Laburnum, or the golden-chain tree, is a small deciduous tree or tall shrub enjoyed primarily for its stunning clusters of yellow flowers that hang on the tree for about two weeks in late spring or early summer. Laburnum species are often considered difficult to grow because of their environmental and site requirements. A pest problem -- although these trees are fairly resistant to pests -- can make members of the Laburnum genus even more difficult to cultivate.
Leafminers are insect larvae that feed between leaf surfaces creating a winding mine or blotch that appears on the leaf surface. The most prevalent leafminer on laburnums is probably of the genus Leucoptera. Several natural parasites may keep this leafminer under control. Deal with a leafminer infestation by pruning off and destroying infested branches. If necessary, apply a foliar spray of imadacloprid as soon as leafminers appear.
Spider mites are tiny relatives of spiders and ticks that feed on laburnum leaves and give leaves a yellow, stippled appearance. Severely affected leaves may turn brown and drop and the tree will suffer from a loss of vigour. The mites also leave a silken webbing where they persist. Predatory mites are effective at controlling spider mites. Other control options include removing heavily infested leaves on branches and ensuring that the tree has adequate water, spraying the tree with a strong blast of water and, if necessary, applying a miticide.
Several species of aphids, tiny, wingless insects, may feed on laburnum. Aphids generally feed first on shoot tips. On young trees, this feeding may cause malformation and stunting of branch tips. Encourage populations of natural aphid predators like lady beetles, lace wings and syrphid fly larvae. A strong spray of water can knock aphids off plants. Avoid excessive watering or nitrogen applications. Aphids can also be chemically treated with thorough foliar sprays of acephate, horticultural oil, azadirachtin, imadacloprid or insecticidal soap.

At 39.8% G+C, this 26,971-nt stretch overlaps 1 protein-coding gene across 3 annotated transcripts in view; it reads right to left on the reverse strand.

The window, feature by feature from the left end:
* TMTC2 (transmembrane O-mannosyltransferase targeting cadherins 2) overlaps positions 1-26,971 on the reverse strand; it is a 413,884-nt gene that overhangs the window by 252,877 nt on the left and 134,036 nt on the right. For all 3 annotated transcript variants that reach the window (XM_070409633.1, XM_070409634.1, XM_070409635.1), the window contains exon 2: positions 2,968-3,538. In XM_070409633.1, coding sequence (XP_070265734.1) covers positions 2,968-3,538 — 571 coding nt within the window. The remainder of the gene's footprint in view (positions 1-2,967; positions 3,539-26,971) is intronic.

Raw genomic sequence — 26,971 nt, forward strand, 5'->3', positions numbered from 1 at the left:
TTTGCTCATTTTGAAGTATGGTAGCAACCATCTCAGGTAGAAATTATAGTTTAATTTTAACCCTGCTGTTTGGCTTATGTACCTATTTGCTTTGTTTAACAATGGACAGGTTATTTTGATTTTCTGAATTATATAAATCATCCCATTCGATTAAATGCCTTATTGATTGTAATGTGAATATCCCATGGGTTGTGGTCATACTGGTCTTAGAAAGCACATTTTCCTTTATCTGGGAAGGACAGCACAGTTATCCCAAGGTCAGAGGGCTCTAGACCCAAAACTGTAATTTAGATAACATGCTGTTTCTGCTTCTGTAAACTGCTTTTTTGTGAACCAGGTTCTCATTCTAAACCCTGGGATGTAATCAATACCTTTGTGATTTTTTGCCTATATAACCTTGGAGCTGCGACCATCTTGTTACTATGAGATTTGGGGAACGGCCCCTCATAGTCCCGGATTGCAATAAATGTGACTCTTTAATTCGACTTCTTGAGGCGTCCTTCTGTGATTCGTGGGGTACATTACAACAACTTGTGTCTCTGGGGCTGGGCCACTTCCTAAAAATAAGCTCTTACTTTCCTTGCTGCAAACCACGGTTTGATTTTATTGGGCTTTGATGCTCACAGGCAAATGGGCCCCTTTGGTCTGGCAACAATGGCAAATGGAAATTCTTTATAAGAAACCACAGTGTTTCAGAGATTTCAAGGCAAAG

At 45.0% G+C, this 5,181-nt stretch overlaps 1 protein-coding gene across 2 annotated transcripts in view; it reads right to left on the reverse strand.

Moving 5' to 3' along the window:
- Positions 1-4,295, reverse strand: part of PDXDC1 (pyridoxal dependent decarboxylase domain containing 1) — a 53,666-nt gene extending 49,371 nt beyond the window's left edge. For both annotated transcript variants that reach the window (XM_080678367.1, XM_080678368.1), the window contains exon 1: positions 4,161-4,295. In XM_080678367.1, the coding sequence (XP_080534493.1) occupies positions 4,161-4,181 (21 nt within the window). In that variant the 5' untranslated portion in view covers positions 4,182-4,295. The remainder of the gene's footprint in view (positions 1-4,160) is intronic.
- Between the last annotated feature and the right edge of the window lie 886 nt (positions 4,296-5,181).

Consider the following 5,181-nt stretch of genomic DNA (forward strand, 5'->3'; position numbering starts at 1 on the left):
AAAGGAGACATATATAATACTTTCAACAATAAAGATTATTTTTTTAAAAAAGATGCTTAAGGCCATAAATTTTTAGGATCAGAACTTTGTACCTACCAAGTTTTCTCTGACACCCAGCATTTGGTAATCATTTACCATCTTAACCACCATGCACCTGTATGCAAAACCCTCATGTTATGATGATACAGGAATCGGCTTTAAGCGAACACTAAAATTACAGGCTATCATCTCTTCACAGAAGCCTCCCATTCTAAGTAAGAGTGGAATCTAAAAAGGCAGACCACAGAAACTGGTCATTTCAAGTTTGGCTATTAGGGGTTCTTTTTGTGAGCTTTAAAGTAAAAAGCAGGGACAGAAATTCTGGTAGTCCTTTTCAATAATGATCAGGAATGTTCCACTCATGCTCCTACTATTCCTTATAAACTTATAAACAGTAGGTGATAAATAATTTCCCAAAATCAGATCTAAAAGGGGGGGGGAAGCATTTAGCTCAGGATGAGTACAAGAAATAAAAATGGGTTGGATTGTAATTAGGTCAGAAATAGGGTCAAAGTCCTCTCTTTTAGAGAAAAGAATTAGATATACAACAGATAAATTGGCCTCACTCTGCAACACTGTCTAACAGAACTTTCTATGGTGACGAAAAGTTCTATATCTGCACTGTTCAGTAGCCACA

Adult female mealybugs are soft, oval and wingless insects that may be covered with a fluffy wax. Male adults are gnatlike with long tales. Eggs are minute but covered with an apparent white, fluffy wax, and older nymphs may also be covered with a white wax. These pests feed on any plant part and excrete sticky, sweet honeydew that hosts unsightly sooty mould. Provide plants with good cultural care to ensure plant vigour and control ant populations, as these pests protect mealybugs. If necessary, apply insecticidal soap, narrow range oil or a systemic insecticide.
Foliage-feeding caterpillars like the genista caterpillar may be a pest of laburnum in certain regions. Caterpillars may roll leaves together and feed on the inside, create silken "nests" or devour leaves and stems more openly. A heavy infestation may cause defoliation and branch dieback. Address problematic caterpillars by pruning and destroying infested foliage, scrape any apparent egg masses off the bark, use proper cultural practices to maintain tree health and, if the caterpillars feed openly, a spray of Bacillus thuringiensis controls caterpillars if it is applied shortly after these pests hatch.
- University of California Statewide Integrated Pest Management Program: Golden-Chain Tree -- Laburnum spp.
- University of California Statewide Integrated Pest Management Program: Foliage-Feeding Caterpillars
- Pacific Northwest Insect Management Handbook; Common Landscape Pests; Sharon J. Collman, et al.; December 2010
- University of California Statewide Integrated Pest Management Program: Mealybugs